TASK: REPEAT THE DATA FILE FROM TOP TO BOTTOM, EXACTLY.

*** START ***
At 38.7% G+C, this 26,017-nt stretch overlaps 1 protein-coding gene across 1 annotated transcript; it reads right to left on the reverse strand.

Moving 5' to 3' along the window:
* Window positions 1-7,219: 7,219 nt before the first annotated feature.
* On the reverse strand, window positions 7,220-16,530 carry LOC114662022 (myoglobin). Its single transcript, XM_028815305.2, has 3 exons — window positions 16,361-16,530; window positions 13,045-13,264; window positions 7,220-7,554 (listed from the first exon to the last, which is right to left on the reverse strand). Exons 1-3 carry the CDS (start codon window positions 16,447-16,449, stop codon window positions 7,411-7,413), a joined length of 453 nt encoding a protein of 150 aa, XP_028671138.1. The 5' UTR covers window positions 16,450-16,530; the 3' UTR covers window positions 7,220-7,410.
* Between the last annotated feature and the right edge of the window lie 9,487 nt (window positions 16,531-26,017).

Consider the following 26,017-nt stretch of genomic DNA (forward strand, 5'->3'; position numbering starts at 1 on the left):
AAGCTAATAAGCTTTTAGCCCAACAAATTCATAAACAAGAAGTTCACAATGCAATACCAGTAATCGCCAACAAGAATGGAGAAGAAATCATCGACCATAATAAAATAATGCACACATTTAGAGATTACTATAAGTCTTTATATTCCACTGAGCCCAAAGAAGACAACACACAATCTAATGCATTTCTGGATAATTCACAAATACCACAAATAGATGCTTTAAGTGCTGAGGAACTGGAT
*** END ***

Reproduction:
At 38.7% G+C, this 26,017-nt stretch overlaps 1 protein-coding gene across 1 annotated transcript; it reads right to left on the reverse strand.

Moving 5' to 3' along the window:
* Window positions 1-7,219: 7,219 nt before the first annotated feature.
* On the reverse strand, window positions 7,220-16,530 carry LOC114662022 (myoglobin). Its single transcript, XM_028815305.2, has 3 exons — window positions 16,361-16,530; window positions 13,045-13,264; window positions 7,220-7,554 (listed from the first exon to the last, which is right to left on the reverse strand). Exons 1-3 carry the CDS (start codon window positions 16,447-16,449, stop codon window positions 7,411-7,413), a joined length of 453 nt encoding a protein of 150 aa, XP_028671138.1. The 5' UTR covers window positions 16,450-16,530; the 3' UTR covers window positions 7,220-7,410.
* Between the last annotated feature and the right edge of the window lie 9,487 nt (window positions 16,531-26,017).

Consider the following 26,017-nt stretch of genomic DNA (forward strand, 5'->3'; position numbering starts at 1 on the left):
AAGCTAATAAGCTTTTAGCCCAACAAATTCATAAACAAGAAGTTCACAATGCAATACCAGTAATCGCCAACAAGAATGGAGAAGAAATCATCGACCATAATAAAATAATGCACACATTTAGAGATTACTATAAGTCTTTATATTCCACTGAGCCCAAAGAAGACAACACACAATCTAATGCATTTCTGGATAATTCACAAATACCACAAATAGATGCTTTAAGTGCTGAGGAACTGGAT